A few days ago we reported that 36 per cent of Fukushima children have abnormal thyroid growths likely from radiation exposure, based on the “Fukushima Prefecture Health Management Survey.”We got in touch with Australian pediatrician Dr. Helen Caldicott, who has spoken about the growths, to ask her about the implications of the study.
After confirming the validity of the report, Caldicott reinforced the alarming nature of the findings:
1. “It is extremely rare to find cysts and thyroid nodules in children.“
2. “This is an extremely large number of abnormalities to find in children.“
3. “You would not expect abnormalities to appear so early — within the first year or so — therefore one can assume that they must have received a high dose of [radiation].”
4. “It is impossible to know, from what [officials in Japan] are saying, what these lesions are.”
Doctors worry about these abnormal growths because even though thyroid nodules are relatively common, they are not as common in children and some of them could become cancerous.
When asked why these results haven’t been widely reported, Calidcott noted that Japanese officials are not sharing ultrasound results with foremost experts of thyroid nodules in children and accused the media of “practicing psychic numbing,” saying that she doesn’t understand why media outlets are choosing to ignore the nuclear fallout.
Caldicott explained that the high rate of abnormal growths in Fukushima children is very unusual — it usually takes five to 70 years to see what the medical implications of radiation are — and insisted that the international medical community become involved.
“The data should be made available. And they should be consulting with international experts ASAP. And the lesions on the ultrasounds should all be biopsied and they’re not being biopsied. And if they’re not being biopsied then that’s ultimate medical irresponsibility. Because if some of these children have cancer and they’re not treated they’re going to die.”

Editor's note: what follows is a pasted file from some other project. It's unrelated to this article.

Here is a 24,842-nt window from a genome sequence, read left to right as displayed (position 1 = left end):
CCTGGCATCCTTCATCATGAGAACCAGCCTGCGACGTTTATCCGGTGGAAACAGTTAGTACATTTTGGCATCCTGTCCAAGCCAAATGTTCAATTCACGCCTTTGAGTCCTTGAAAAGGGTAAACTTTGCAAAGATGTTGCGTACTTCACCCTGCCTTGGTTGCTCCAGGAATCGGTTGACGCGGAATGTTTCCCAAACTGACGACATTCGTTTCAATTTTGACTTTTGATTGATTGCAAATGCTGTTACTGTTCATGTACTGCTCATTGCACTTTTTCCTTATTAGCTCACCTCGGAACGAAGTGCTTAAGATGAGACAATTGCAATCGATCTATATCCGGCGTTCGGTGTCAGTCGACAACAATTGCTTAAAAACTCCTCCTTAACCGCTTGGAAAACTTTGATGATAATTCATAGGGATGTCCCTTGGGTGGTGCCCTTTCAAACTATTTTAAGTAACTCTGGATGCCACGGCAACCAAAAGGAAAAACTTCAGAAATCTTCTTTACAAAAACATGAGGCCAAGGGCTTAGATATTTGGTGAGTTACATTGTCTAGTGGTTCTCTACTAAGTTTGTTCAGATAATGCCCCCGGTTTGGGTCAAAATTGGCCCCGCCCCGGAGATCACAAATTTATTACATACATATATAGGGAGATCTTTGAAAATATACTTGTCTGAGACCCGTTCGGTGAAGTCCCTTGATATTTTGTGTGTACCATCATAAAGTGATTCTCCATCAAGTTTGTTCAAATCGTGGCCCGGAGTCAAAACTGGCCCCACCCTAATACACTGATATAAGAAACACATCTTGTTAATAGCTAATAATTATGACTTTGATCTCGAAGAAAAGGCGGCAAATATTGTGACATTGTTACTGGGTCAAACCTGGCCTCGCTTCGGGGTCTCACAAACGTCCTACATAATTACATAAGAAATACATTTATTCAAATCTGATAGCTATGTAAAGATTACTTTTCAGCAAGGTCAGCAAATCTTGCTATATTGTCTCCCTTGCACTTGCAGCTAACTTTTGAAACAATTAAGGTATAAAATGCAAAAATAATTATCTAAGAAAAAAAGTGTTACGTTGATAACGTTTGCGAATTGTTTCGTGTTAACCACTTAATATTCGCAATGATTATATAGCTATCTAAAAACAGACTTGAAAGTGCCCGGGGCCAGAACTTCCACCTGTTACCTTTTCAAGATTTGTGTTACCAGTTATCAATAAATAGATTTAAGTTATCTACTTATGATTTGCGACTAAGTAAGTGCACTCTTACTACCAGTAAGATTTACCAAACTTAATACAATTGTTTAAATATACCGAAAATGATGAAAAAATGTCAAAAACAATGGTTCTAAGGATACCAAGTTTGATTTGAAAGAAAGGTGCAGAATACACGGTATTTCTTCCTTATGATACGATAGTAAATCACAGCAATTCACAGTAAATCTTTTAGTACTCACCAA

We also spoke with Dr. Bryan Haugen, president-elect of the American Thyroid Association and head of endocrinology at the University of Colorado School of Medicine, who hadn’t heard of the report before we contacted him.
Haugen agreed with the Caldicott’s assessment that it is surprising for kids to “have this many nodules and cysts seen, especially this soon after the accident,” and the fact that “this something that is not more widely known.”
Photo: Fukushima Voice
He added that ultrasound technology is much more sensitive today so cysts (i.e. small sacs of fluid) smaller than 2 centimeters don’t need to be biopsied but solid nodules (i.e. clumps of cells) larger than 5 millimeters should be biopsied. After Chernobyl, Haugen notes, radiation physicists calculated the radiation risk to children by measuring exposure and then finding out how many kids had nodules and how many had cancer. Chernobyl children were found to have a lot of solid nodules, but the Fukushima results reveal a lot more cysts so “it’s a bit different.”
The New York Academy of Sciences estimates that nearly one million people around the world have died from exposure to radiation released by the 1986 nuclear disaster at the Chernobyl reactor.
Haugen said that he hasn’t read or heard about specific data on the Fukushima radiation risk or about comparisons between Fukushima and Chernobyl.
If a nuclear disaster occurred in the U.S., Dr. Haugen said the American Thyroid Association would “want to get this information out … in a few different venues to let people know whats going on … [and] appropriately critique the data. If it’s not widely available, it’s hard to review and critique.”
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